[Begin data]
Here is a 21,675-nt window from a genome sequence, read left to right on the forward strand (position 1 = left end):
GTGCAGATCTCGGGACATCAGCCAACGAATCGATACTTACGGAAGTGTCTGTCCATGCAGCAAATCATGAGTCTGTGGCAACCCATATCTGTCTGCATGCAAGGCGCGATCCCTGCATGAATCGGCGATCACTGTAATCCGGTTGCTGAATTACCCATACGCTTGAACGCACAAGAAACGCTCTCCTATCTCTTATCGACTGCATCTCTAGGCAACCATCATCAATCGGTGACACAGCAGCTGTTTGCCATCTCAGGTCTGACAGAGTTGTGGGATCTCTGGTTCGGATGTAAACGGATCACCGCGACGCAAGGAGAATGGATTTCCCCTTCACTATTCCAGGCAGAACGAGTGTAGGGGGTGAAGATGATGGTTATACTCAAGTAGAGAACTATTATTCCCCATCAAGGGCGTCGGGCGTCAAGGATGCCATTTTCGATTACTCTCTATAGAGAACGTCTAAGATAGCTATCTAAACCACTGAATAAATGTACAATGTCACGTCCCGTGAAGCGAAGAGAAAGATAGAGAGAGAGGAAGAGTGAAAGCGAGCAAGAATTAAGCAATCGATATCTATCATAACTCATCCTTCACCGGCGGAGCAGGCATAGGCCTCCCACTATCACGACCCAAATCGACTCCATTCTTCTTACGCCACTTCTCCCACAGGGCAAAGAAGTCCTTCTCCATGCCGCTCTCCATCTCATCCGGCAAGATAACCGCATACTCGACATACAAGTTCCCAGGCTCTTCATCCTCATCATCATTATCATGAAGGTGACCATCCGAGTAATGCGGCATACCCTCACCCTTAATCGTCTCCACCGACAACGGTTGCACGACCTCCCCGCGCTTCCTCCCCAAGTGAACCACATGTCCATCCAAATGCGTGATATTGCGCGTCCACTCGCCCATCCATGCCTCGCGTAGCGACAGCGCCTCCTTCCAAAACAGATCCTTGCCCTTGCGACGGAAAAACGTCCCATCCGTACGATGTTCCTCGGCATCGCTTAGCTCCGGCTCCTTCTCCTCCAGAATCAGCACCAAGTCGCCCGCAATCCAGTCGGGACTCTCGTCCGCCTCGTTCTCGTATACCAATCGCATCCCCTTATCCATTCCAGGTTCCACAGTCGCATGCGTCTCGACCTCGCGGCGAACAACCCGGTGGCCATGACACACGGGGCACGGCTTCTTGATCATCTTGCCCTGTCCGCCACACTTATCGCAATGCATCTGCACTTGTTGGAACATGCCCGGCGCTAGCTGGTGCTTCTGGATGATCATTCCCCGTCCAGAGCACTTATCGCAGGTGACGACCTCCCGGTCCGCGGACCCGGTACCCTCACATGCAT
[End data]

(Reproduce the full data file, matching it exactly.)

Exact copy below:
Here is a 21,675-nt window from a genome sequence, read left to right on the forward strand (position 1 = left end):
GTGCAGATCTCGGGACATCAGCCAACGAATCGATACTTACGGAAGTGTCTGTCCATGCAGCAAATCATGAGTCTGTGGCAACCCATATCTGTCTGCATGCAAGGCGCGATCCCTGCATGAATCGGCGATCACTGTAATCCGGTTGCTGAATTACCCATACGCTTGAACGCACAAGAAACGCTCTCCTATCTCTTATCGACTGCATCTCTAGGCAACCATCATCAATCGGTGACACAGCAGCTGTTTGCCATCTCAGGTCTGACAGAGTTGTGGGATCTCTGGTTCGGATGTAAACGGATCACCGCGACGCAAGGAGAATGGATTTCCCCTTCACTATTCCAGGCAGAACGAGTGTAGGGGGTGAAGATGATGGTTATACTCAAGTAGAGAACTATTATTCCCCATCAAGGGCGTCGGGCGTCAAGGATGCCATTTTCGATTACTCTCTATAGAGAACGTCTAAGATAGCTATCTAAACCACTGAATAAATGTACAATGTCACGTCCCGTGAAGCGAAGAGAAAGATAGAGAGAGAGGAAGAGTGAAAGCGAGCAAGAATTAAGCAATCGATATCTATCATAACTCATCCTTCACCGGCGGAGCAGGCATAGGCCTCCCACTATCACGACCCAAATCGACTCCATTCTTCTTACGCCACTTCTCCCACAGGGCAAAGAAGTCCTTCTCCATGCCGCTCTCCATCTCATCCGGCAAGATAACCGCATACTCGACATACAAGTTCCCAGGCTCTTCATCCTCATCATCATTATCATGAAGGTGACCATCCGAGTAATGCGGCATACCCTCACCCTTAATCGTCTCCACCGACAACGGTTGCACGACCTCCCCGCGCTTCCTCCCCAAGTGAACCACATGTCCATCCAAATGCGTGATATTGCGCGTCCACTCGCCCATCCATGCCTCGCGTAGCGACAGCGCCTCCTTCCAAAACAGATCCTTGCCCTTGCGACGGAAAAACGTCCCATCCGTACGATGTTCCTCGGCATCGCTTAGCTCCGGCTCCTTCTCCTCCAGAATCAGCACCAAGTCGCCCGCAATCCAGTCGGGACTCTCGTCCGCCTCGTTCTCGTATACCAATCGCATCCCCTTATCCATTCCAGGTTCCACAGTCGCATGCGTCTCGACCTCGCGGCGAACAACCCGGTGGCCATGACACACGGGGCACGGCTTCTTGATCATCTTGCCCTGTCCGCCACACTTATCGCAATGCATCTGCACTTGTTGGAACATGCCCGGCGCTAGCTGGTGCTTCTGGATGATCATTCCCCGTCCAGAGCACTTATCGCAGGTGACGACCTCCCGGTCCGCGGACCCGGTACCCTCACATGCAT